And in December, a federal district court in Texas declared unconstitutional the Patient Protection and Affordable Care Act. In 2017, Congress repealed the tax penalty for those who fail to buy health insurance as required by the law. Texas and other states brought a challenge, arguing that this rendered the entire law unconstitutional because the tax penalty was what made the law constitutional as an exercise of Congress’ power. The Trump administration refused to defend the federal law. California and other states intervened to defend the statute. Judge Reed O’Connor accepted the challengers’ argument, but has not yet issued an injunction. There then must be a 5th Circuit review. But it seems likely that the Affordable Care Act will come to the Supreme Court for a third time.


In his first two years in the White House, President Trump has had two nominees for the Supreme Court confirmed: Neil M. Gorsuch and Brett Kavanaugh. Presidents Barack Obama, George W. Bush and Bill Clinton each appointed two justices, but all served for eight years. Will President Trump have a third seat to fill?

Some are speculating that Justice Clarence Thomas might step down this summer to allow President Trump to pick his successor. Thomas, though, is only 70 years old and could serve for many more years. Also, there is concern about Justice Ginsburg’s health, especially after her recent surgery for lung cancer.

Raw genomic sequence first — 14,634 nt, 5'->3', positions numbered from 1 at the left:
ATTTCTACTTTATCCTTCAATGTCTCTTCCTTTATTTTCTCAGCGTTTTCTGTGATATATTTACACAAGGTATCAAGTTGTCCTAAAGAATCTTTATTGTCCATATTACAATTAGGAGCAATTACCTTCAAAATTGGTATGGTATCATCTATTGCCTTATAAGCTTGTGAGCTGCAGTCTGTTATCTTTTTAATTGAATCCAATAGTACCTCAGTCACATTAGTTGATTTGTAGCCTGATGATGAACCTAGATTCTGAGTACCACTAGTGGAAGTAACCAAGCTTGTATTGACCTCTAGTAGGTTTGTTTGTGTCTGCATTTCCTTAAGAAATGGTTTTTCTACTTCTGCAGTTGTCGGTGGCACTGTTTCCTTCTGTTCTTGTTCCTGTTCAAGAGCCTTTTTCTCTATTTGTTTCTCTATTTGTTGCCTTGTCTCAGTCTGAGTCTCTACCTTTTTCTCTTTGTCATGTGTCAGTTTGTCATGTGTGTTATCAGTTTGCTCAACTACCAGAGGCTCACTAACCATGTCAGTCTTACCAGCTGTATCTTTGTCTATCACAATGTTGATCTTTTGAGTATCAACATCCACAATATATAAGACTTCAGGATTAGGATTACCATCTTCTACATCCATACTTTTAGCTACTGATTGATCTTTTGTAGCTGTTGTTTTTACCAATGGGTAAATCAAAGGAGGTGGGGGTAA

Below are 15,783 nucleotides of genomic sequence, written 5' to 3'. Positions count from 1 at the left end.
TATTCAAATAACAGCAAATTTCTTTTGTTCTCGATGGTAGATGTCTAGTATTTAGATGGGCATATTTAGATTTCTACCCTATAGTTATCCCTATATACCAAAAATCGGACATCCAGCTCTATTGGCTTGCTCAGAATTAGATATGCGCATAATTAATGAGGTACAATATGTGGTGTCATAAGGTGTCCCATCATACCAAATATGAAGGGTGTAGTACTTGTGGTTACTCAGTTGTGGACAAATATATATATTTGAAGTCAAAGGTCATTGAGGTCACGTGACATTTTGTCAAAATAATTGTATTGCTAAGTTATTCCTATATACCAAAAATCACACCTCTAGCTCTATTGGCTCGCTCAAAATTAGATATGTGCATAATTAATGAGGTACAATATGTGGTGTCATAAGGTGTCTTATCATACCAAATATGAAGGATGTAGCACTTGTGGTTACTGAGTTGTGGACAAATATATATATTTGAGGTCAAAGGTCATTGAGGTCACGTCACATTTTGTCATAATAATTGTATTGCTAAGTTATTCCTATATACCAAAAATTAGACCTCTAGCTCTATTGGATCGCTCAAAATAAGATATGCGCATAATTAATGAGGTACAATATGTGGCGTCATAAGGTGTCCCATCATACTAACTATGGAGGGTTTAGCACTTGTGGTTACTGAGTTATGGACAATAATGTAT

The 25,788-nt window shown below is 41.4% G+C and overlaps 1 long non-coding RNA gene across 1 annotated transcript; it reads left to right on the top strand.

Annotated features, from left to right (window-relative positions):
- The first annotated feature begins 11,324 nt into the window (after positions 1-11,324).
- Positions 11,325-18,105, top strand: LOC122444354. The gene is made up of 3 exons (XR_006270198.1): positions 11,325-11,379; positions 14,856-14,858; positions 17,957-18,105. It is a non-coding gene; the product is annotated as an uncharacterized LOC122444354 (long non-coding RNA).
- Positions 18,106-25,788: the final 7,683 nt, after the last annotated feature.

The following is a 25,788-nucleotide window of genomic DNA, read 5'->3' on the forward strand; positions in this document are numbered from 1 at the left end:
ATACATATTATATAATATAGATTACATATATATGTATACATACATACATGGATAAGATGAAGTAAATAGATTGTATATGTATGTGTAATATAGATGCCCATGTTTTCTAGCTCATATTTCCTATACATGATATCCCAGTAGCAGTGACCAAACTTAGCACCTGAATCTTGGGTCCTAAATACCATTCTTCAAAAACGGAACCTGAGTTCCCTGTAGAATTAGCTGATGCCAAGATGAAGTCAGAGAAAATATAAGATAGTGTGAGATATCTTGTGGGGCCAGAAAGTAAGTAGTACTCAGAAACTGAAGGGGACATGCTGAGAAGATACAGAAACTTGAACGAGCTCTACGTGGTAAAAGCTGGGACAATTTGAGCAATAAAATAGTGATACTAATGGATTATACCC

If there is a vacancy, President Trump will be able to nominate someone knowing that the Senate is controlled by Republicans. With 53 Republican senators in the new Congress, Republicans again are likely to be able to confirm anyone President Trump nominates.


As of the end of 2018, there are relatively few potential blockbuster cases on the docket for this term. But there are several cases that pose the issue of whether long-standing precedents should be overruled. In Gamble v. United States, the court is considering whether to overrule decisions concerning double jeopardy which allow the federal and state governments to bring separate criminal prosecutions against the same person for the same crime. In Knick v. Township of Scott, Pennsylvania, the issue is whether the Supreme Court should reconsider the portion of Williamson County Regional Planning Commission v. Hamilton Bank that requires property owners to exhaust state court remedies before federal takings clause claims can be brought. In Franchise Tax Board of California v. Hyatt, to be argued Jan. 9 (and I am counsel for the Respondent Gilbert Hyatt), the sole issue is whether to overrule Nevada v. Hall, which held that a state can be sued in another state’s court. In Kisor v. Wilkie, the court will consider whether to overrule Auer v. Robbins, which held that a court should defer to a federal administrative agency in interpretation of its own rules.